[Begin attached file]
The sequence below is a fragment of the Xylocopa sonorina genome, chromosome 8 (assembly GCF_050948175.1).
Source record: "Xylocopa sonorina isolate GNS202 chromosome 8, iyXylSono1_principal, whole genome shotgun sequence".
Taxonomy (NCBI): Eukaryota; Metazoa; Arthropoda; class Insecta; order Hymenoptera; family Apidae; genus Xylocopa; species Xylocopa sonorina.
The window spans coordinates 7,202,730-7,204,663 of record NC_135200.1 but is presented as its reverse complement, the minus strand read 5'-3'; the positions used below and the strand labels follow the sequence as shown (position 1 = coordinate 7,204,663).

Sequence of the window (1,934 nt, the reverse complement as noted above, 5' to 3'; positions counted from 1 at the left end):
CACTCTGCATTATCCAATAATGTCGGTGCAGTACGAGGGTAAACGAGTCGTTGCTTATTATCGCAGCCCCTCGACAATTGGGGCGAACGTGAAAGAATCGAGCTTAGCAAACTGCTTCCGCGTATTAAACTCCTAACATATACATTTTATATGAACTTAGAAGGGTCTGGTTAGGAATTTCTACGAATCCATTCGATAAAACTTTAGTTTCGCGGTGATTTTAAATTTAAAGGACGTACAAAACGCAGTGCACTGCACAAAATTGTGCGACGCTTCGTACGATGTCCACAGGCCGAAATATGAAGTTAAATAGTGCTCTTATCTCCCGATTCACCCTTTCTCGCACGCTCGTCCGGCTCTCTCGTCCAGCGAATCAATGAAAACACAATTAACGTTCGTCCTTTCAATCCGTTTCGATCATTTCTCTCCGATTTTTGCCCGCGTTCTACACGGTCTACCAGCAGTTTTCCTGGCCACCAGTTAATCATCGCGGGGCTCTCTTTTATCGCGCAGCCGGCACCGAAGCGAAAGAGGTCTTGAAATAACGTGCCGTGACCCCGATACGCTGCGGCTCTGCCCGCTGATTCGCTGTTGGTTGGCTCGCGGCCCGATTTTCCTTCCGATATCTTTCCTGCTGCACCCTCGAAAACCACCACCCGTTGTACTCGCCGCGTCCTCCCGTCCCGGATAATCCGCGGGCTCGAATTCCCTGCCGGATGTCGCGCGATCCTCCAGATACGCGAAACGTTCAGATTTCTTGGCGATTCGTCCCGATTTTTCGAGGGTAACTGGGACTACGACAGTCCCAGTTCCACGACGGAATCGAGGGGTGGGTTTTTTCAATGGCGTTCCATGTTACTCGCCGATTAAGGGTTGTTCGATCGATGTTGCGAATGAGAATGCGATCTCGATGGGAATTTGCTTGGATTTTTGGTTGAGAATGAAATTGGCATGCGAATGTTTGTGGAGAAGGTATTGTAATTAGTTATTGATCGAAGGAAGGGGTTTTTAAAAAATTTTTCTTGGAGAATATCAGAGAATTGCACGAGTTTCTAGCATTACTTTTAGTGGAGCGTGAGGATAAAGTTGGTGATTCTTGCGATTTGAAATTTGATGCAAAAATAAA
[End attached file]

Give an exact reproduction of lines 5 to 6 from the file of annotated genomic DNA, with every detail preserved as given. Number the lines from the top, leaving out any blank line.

Sequence of the window (1,934 nt, the reverse complement as noted above, 5' to 3'; positions counted from 1 at the left end):
CACTCTGCATTATCCAATAATGTCGGTGCAGTACGAGGGTAAACGAGTCGTTGCTTATTATCGCAGCCCCTCGACAATTGGGGCGAACGTGAAAGAATCGAGCTTAGCAAACTGCTTCCGCGTATTAAACTCCTAACATATACATTTTATATGAACTTAGAAGGGTCTGGTTAGGAATTTCTACGAATCCATTCGATAAAACTTTAGTTTCGCGGTGATTTTAAATTTAAAGGACGTACAAAACGCAGTGCACTGCACAAAATTGTGCGACGCTTCGTACGATGTCCACAGGCCGAAATATGAAGTTAAATAGTGCTCTTATCTCCCGATTCACCCTTTCTCGCACGCTCGTCCGGCTCTCTCGTCCAGCGAATCAATGAAAACACAATTAACGTTCGTCCTTTCAATCCGTTTCGATCATTTCTCTCCGATTTTTGCCCGCGTTCTACACGGTCTACCAGCAGTTTTCCTGGCCACCAGTTAATCATCGCGGGGCTCTCTTTTATCGCGCAGCCGGCACCGAAGCGAAAGAGGTCTTGAAATAACGTGCCGTGACCCCGATACGCTGCGGCTCTGCCCGCTGATTCGCTGTTGGTTGGCTCGCGGCCCGATTTTCCTTCCGATATCTTTCCTGCTGCACCCTCGAAAACCACCACCCGTTGTACTCGCCGCGTCCTCCCGTCCCGGATAATCCGCGGGCTCGAATTCCCTGCCGGATGTCGCGCGATCCTCCAGATACGCGAAACGTTCAGATTTCTTGGCGATTCGTCCCGATTTTTCGAGGGTAACTGGGACTACGACAGTCCCAGTTCCACGACGGAATCGAGGGGTGGGTTTTTTCAATGGCGTTCCATGTTACTCGCCGATTAAGGGTTGTTCGATCGATGTTGCGAATGAGAATGCGATCTCGATGGGAATTTGCTTGGATTTTTGGTTGAGAATGAAATTGGCATGCGAATGTTTGTGGAGAAGGTATTGTAATTAGTTATTGATCGAAGGAAGGGGTTTTTAAAAAATTTTTCTTGGAGAATATCAGAGAATTGCACGAGTTTCTAGCATTACTTTTAGTGGAGCGTGAGGATAAAGTTGGTGATTCTTGCGATTTGAAATTTGATGCAAAAATAAA